Alison's mother died in 2006 after receiving hospice care at home. However, Alison didn't access bereavement services until January 2019. Here she explains how hospice services saved her mental health and how time is not a factor with grief.
"At 25 years old, I was travelling in Australia and received a call that my mum had been diagnosed with cancer. She had spinal cancer but had also been diagnosed with primary breast cancer. My parents called to say that I needed to make a decision if I was going to come home or not as they were going to find out how serious the cancer was in the coming days.
I booked my flight to go home for the weekend, arrived on the Monday and by Wednesday at Ipswich Hospital, we were told how serious the cancer was. She quickly deteriorated and the hospice team stepped in to care for mum at home.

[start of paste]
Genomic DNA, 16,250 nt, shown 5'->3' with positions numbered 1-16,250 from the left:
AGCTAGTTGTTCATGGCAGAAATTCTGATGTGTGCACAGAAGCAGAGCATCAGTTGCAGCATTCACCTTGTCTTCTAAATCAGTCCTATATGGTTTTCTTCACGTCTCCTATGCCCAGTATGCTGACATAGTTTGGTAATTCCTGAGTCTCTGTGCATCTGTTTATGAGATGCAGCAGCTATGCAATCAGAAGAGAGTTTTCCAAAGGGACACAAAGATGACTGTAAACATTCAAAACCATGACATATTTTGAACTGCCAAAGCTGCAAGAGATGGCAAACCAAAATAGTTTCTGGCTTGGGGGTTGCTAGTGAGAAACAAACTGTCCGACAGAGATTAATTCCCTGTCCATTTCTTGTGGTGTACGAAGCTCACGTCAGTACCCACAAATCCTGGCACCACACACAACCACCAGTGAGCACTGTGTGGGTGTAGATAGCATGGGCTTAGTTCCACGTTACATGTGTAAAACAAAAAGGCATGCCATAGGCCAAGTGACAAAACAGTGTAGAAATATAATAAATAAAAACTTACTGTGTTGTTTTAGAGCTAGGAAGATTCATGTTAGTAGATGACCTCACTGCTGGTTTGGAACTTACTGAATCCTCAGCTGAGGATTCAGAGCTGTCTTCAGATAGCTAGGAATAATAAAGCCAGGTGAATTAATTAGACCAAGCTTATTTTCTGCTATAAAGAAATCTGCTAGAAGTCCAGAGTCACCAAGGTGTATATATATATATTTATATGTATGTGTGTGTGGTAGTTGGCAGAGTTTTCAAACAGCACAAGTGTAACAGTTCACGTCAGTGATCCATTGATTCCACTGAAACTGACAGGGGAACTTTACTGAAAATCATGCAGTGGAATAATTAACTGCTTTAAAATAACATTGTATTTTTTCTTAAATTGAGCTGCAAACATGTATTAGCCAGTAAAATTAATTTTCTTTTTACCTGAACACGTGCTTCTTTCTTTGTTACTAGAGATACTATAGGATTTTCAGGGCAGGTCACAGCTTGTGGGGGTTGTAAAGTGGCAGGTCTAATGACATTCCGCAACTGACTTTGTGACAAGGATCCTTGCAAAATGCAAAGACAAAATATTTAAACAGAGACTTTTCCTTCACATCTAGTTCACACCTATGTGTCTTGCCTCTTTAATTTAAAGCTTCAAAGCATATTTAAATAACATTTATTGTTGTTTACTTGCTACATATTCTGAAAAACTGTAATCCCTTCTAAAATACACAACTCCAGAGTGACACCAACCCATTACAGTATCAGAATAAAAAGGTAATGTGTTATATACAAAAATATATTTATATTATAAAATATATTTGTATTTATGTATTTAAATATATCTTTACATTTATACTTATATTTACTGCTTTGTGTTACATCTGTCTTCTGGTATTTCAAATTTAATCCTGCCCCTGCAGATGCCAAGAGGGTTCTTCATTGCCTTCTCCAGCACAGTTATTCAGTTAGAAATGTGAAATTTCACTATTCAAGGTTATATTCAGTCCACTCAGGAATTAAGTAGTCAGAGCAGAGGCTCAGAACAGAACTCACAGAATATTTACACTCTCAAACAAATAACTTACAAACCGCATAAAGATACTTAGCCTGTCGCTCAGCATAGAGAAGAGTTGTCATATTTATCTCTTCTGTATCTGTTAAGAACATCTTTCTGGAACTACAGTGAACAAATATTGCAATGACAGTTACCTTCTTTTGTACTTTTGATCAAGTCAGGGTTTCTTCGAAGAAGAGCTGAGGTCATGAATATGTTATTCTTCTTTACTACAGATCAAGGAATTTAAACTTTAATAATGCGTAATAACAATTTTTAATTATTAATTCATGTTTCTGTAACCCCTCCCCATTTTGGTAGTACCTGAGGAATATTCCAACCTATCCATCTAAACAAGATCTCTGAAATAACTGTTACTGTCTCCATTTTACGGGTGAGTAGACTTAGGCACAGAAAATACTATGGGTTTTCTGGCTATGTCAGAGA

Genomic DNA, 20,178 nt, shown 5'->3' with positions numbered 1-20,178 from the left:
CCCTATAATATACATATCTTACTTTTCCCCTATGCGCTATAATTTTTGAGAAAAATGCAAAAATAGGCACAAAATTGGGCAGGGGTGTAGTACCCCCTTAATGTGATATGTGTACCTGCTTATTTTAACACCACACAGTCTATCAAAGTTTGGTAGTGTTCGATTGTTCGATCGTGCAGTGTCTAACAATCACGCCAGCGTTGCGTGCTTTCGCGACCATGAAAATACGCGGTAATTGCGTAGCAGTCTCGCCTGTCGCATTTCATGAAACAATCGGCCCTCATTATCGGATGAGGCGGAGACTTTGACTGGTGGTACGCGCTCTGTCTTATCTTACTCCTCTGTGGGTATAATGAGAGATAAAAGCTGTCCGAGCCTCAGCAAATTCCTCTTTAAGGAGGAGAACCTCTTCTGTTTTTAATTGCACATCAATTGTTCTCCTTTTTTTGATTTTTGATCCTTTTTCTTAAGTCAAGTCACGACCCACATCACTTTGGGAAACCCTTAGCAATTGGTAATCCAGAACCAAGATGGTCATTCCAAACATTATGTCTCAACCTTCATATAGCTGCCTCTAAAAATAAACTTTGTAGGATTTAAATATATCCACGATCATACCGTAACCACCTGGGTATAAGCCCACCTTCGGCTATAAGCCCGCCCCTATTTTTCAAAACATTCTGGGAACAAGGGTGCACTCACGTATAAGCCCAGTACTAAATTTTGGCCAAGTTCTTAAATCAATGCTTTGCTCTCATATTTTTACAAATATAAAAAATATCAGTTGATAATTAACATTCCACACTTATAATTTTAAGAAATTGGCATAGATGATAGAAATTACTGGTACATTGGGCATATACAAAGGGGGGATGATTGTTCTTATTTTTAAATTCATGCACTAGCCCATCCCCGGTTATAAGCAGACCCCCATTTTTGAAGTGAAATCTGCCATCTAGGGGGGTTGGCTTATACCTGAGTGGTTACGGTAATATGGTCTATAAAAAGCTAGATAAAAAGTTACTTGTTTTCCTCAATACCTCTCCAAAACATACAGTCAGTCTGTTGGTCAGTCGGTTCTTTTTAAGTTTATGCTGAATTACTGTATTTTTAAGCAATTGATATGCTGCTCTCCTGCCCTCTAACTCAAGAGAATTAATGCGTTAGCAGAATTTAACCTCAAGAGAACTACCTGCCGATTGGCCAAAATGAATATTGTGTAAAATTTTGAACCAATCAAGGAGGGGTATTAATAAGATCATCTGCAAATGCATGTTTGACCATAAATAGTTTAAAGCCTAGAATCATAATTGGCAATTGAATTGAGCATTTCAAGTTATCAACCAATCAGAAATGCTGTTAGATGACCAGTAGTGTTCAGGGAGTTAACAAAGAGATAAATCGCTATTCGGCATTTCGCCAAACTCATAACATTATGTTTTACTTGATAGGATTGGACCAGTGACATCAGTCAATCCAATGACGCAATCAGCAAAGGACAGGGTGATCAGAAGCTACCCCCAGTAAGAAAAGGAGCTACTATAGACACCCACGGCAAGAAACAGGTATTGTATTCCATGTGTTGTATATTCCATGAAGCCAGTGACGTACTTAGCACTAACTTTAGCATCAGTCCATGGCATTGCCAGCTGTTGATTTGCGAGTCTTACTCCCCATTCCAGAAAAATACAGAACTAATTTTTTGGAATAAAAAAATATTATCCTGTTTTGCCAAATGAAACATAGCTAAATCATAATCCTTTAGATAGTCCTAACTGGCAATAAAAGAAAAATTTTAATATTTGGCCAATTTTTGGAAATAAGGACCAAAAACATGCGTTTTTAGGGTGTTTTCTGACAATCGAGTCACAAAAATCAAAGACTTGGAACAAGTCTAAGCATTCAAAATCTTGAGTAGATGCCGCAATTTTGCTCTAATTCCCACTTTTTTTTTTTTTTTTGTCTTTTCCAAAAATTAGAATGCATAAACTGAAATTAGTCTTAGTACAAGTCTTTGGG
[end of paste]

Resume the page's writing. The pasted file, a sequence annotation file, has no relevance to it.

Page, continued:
Because her health deteriorated so quickly, I didn’t have time to process any of it. I was straight into practical mode with grandparents to look after and the funeral to plan. My mum had been the sticky tape for the entire family and I had to now take on that role.
12 to 13 years went by and in 2018 my Great Aunt died on my mum’s side. She was like another grandparent to me. Towards the end of her life, I cared for her before she was then in a home. In the same year, I also cared for my grandmother who then died at the age of 99.
Once my grandmother past away, I felt I had some freedom that I didn’t have to look after anyone anymore. But when that happened, everything that I had been supressing for 12-13 years hit me.
It was only until I was out with my friend, Hanna, that she asked me ‘are you ok?’ and I just said ‘I’ve got nothing in me’.